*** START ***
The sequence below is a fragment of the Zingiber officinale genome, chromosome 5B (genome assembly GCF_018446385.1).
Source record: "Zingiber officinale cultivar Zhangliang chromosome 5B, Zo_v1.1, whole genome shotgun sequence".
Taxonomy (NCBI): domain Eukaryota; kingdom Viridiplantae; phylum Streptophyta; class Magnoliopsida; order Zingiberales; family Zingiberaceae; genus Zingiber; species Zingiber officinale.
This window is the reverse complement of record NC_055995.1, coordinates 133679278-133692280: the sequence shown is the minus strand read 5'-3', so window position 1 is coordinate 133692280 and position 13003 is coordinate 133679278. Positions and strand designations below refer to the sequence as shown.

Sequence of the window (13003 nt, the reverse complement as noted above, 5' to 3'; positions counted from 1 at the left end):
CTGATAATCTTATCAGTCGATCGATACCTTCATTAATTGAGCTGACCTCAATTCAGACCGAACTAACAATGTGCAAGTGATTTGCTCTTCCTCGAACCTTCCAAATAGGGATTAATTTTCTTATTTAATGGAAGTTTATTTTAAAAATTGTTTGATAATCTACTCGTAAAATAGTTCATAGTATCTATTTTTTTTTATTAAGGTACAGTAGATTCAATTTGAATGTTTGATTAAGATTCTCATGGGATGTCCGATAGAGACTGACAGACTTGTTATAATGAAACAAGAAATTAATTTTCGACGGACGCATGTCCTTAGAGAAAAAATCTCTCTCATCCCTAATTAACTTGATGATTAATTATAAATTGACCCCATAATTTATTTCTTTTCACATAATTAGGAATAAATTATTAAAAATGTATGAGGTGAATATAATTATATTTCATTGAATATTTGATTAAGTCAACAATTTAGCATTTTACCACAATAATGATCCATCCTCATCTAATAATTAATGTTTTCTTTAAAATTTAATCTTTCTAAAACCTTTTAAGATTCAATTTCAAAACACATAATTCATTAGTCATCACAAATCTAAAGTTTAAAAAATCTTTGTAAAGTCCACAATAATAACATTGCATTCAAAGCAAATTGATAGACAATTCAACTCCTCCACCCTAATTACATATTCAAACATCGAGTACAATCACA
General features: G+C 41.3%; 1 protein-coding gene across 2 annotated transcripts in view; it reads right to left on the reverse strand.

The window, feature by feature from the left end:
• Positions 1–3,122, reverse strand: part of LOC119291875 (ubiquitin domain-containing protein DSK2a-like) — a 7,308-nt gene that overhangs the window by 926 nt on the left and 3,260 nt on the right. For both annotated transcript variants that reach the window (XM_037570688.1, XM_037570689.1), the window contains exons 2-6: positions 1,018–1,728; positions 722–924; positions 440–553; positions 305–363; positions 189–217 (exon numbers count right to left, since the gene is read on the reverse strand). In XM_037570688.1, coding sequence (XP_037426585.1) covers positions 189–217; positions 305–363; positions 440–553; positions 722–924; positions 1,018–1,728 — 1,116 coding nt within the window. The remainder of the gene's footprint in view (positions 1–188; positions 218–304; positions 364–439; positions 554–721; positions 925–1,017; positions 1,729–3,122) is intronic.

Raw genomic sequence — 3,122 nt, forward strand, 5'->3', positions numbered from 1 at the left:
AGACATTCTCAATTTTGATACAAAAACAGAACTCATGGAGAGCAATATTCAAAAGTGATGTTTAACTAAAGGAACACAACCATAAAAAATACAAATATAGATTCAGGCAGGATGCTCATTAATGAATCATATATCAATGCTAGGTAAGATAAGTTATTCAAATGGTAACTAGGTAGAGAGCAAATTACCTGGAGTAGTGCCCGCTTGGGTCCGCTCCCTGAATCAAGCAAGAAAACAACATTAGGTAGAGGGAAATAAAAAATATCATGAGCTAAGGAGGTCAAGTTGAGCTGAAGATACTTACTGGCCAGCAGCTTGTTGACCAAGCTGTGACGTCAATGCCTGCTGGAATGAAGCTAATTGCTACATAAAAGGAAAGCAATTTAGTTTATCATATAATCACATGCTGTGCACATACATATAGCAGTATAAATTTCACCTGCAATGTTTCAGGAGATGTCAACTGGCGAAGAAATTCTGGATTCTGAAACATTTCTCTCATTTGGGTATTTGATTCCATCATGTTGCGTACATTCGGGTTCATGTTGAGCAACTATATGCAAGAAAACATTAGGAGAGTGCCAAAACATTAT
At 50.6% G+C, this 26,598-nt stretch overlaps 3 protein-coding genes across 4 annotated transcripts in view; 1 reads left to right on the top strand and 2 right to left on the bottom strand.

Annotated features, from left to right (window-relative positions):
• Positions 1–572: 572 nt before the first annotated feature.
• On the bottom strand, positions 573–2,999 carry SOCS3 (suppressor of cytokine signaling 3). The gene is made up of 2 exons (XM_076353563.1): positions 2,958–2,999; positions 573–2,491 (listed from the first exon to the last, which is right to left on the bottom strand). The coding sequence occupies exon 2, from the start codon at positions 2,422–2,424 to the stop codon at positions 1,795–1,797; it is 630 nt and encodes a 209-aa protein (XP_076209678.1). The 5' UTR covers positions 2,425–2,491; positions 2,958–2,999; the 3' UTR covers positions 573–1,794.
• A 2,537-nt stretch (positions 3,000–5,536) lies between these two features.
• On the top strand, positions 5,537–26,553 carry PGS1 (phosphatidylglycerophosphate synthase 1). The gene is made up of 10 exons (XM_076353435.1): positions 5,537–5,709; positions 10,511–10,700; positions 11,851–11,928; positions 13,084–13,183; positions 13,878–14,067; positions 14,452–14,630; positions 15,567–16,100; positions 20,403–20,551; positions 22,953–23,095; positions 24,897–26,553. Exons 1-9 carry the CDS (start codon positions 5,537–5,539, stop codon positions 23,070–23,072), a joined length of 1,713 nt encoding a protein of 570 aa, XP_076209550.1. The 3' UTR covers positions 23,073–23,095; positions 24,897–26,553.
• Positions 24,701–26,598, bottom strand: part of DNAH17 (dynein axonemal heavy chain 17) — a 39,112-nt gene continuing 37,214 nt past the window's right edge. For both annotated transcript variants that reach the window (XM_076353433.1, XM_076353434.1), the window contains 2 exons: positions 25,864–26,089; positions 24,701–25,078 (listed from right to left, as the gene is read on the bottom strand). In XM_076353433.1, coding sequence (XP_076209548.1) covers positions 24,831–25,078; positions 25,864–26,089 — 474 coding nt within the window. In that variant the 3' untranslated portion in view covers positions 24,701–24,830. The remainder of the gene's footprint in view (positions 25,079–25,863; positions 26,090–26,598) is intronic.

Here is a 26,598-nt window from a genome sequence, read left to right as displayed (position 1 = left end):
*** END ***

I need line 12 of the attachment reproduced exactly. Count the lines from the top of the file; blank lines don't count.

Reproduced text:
At 50.6% G+C, this 26,598-nt stretch overlaps 3 protein-coding genes across 4 annotated transcripts in view; 1 reads left to right on the top strand and 2 right to left on the bottom strand.